Dairy-free bread: Sandwich loaves, enriched rolls, and pastry

Have you ever wondered how to make your favorite recipes dairy-free? Let us show you the way by making some of our most well-loved recipes with non-dairy ingredients. In this post we explore how to bake with yeast while avoiding dairy, including dairy-free bread, sweet rolls, even pastries! Note: for the sake of this post, eggs are not considered dairy ingredients.

As a baker, you’ve got to have a number of tools in your toolbox. It’s helpful to know how to save deflated dough and substitute whole wheat flour. Another skill that’s becoming increasingly useful? Making your favorite recipes dairy-free. Perhaps someone you bake for is lactose-intolerant, or maybe you just ran out of milk. Either way, we’re going to teach you how to make delicious dairy-free bread: sandwich loaves, enriched rolls, and pastries will all be in your repertoire.

Dairy plays a key role in many yeasted recipes. It adds creamy flavor, tender texture, and helps with browning. Milk, buttermilk, and butter are just a few of the dairy products commonly used in bread and pastry. Don’t fret — we’ve come up with substitutes that will yield equally fantastic results without any dairy at all.

If your recipe calls for this dairy product, use this dairy-free ingredient instead:

1. Milk: If you’ve read any of our other posts about dairy-free baking, you won’t be surprised to hear that in most recipes that call for milk, you can use your favorite non-dairy milk instead.

The key is to use an unsweetened, unflavored variety. Soy, almond, and rice milk are all good options because they’re neutral in flavor. You’d be hard-pressed to taste the difference between bread made with regular milk vs. any of these non-dairy milks.

Some dairy-free milks have a more prominent flavor (like coconut and cashew milk). These may impart a slightly nutty (albeit subtle) taste in your baked goods.

Dairy-free bread via @kingarthurflour

Look at this loaf of Our Favorite Sandwich Bread — it’s made with almond milk. No one would ever know the difference unless you shared the dairy-free secret.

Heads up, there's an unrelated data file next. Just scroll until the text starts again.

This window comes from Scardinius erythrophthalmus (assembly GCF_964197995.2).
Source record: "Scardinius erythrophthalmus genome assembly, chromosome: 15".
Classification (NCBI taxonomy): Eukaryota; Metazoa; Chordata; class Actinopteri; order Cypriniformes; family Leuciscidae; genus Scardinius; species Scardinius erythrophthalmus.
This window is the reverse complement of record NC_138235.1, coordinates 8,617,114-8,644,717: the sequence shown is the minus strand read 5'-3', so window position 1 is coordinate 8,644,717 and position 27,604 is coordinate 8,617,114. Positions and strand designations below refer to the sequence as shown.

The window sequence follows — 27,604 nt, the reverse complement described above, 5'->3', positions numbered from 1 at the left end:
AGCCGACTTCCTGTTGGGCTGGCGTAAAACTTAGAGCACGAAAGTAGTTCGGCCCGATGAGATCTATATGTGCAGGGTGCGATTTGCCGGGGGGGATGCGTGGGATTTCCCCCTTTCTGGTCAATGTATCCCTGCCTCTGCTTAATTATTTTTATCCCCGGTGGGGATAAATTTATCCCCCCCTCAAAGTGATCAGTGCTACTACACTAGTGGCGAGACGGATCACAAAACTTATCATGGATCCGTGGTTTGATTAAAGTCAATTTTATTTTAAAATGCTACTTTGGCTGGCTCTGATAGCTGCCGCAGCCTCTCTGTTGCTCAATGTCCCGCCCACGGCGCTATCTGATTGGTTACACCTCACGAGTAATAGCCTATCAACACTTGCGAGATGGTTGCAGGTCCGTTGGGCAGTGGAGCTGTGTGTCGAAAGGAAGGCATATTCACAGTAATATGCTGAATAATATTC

2. Buttermilk or buttermilk powder: If you’re a baker who likes a little tang in your baked goods, you might find yourself baking with buttermilk. (Or buttermilk powder, which is a shelf-stable version of this versatile ingredient.)

You don’t need to say goodbye to your favorite buttermilk bread recipe just because you’re baking dairy-free. Make your own buttermilk by adding 1 tablespoon of lemon juice or vinegar to 1 cup of plain, unsweetened non-dairy milk. (Soy milk tends to “curdle” like real buttermilk the most.) Mix it up, let it rest for about five minutes, then use it in your recipe to replace the liquid. Voilà, butter(dairy-free)milk!

3. Dry milk powder: A handful of soft sandwich bread recipes call for Baker’s Special Dry Milk, which helps loaves rise high while also boosting nutrition and flavor. In these instances, you have two options to make dairy-free bread.

Dairy-free bread via @kingarthurflour

Classic White Sandwich Bread made with water and oil on the left, milk and butter on the right

Option #1: Omit the dry milk powder (and use water)

Typically recipes that call for dry milk powder use water as the liquid in the dough. If you simply leave out the dry milk powder, your loaf may be slightly less tender and a bit more pale than it otherwise would be. Extend the baking time by about five minutes to attain a golden crust.

Dairy-free bread via @kingarthurflour

Classic White Sandwich Bread made with almond milk and oil on the left, milk and butter on the right

Option #2: Use non-dairy milk

If you really want to make a loaf that’s indistinguishable from its dairy counterpart, go back to our tried and tested rule: use plain, unsweetened non-dairy milk. In this case, use non-dairy milk in place of the water in the recipe and omit the dry milk powder.

4. Butter: This is another instance when you have two options: oil or vegan butter. The ingredient to use depends on the amount of butter in your recipe.

For sandwich breads and other recipes that call for just a few tablespoons of butter (fewer than 1 1/2 tablespoons of butter per cup of flour), you can use an equal amount of vegetable oil. It’s hard to tell the difference when this is the only variable that’s changed.